Why did Iran release the US sailors quickly?
In the past few days, Iranian Revolutionary Guards captured ten American sailors who had entered Iranian water boundaries. Soon after the capture, they were set free by Iranian authorities. Although the entire incident might seem confined to political grounds, it did have an effect on energy investors. Iran is a passive player in the crude oil market because of the sanctions imposed on it by several countries, led by the United States (SPY).
Iran’s controversial nuclear project has resulted into political and economic headwinds for the country. It was neither able to make revenue when crude oil was at historical highs, nor was it able to grab market share when crude fell near to 12-year historical lows. Iran is also sitting on large natural gas reserves that it’s not able to extract because of sanctions. Energy investors should note that Iran is setting a platform to grab market share both in crude oil as well in natural gas.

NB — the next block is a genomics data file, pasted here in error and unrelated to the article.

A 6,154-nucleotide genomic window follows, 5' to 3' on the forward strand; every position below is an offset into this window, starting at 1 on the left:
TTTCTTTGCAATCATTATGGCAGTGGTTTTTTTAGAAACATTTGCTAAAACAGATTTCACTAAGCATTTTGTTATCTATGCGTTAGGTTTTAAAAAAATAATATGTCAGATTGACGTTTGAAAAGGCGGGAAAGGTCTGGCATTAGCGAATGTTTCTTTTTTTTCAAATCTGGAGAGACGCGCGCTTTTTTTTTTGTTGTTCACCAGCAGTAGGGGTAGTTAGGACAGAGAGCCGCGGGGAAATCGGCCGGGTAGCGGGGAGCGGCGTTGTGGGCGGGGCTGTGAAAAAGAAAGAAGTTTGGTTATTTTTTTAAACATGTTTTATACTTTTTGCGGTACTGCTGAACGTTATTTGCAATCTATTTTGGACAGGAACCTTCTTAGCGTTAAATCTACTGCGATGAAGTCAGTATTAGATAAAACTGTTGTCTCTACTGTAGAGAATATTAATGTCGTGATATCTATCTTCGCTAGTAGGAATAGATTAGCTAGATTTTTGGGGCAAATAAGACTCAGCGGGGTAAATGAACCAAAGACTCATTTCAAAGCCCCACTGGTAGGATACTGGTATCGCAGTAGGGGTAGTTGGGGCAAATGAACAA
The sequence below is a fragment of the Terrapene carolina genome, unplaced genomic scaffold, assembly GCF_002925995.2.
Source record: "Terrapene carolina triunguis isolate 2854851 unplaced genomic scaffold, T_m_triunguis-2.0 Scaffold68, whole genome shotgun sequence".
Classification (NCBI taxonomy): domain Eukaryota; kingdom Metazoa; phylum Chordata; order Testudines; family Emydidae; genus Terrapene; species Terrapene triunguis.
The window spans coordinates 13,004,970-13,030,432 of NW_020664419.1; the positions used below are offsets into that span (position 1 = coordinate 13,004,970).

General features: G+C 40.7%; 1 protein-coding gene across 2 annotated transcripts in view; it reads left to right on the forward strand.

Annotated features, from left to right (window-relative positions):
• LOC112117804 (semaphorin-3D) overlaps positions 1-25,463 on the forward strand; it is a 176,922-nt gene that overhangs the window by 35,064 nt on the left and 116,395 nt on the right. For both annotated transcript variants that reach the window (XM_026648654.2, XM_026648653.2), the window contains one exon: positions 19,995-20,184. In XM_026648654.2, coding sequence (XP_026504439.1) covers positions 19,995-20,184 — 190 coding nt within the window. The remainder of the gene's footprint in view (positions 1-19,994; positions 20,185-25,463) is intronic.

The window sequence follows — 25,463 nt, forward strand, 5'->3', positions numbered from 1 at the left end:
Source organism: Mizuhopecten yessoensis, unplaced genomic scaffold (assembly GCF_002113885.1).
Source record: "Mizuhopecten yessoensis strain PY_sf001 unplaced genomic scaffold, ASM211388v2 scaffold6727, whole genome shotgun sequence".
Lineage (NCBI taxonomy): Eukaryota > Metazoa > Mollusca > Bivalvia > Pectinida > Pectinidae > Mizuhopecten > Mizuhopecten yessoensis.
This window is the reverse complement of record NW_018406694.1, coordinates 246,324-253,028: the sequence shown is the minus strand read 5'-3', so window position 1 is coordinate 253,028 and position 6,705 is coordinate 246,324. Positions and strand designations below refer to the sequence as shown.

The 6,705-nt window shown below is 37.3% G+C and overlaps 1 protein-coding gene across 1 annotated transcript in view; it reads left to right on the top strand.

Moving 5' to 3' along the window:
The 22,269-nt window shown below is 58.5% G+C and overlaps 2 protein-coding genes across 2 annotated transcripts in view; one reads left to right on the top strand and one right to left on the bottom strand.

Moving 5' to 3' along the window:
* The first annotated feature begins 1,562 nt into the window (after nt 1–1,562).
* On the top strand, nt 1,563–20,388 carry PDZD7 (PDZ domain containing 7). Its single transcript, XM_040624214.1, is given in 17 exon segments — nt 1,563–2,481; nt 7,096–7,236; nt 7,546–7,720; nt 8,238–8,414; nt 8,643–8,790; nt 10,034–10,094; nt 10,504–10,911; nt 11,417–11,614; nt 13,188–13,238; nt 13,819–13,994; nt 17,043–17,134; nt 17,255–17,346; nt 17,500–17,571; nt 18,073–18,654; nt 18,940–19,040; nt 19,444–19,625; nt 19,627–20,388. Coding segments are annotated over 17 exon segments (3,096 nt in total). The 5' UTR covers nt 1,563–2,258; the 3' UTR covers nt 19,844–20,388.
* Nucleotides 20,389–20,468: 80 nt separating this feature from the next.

The series will analyze the following points:
- why Iran is interested in starting a new diplomatic regime with the United States
- Iran’s strategic plan to regain regional leadership
- Iran’s plan to become the largest gas supplier to Europe and Asia
- how long Iran and Russia’s growing ties can sustain
- moving average analysis of different energy streams along with a look at renewables
Oil and gas industry inching to new lows
The United States Oil Fund (USO) fell 17.4% on a month-to-date basis, and the upstream operators ConocoPhillips (COP), Anadarko Petroleum (APC), and Pioneer Natural Resources (PXD) fell 16%, 9.3%, and 9%, respectively, on a month-to-date basis as of January 13, 2016.
The graph above shows the performance of USO for the last six months. In the next part, we’ll discuss why Iran is curious to enter the crude market.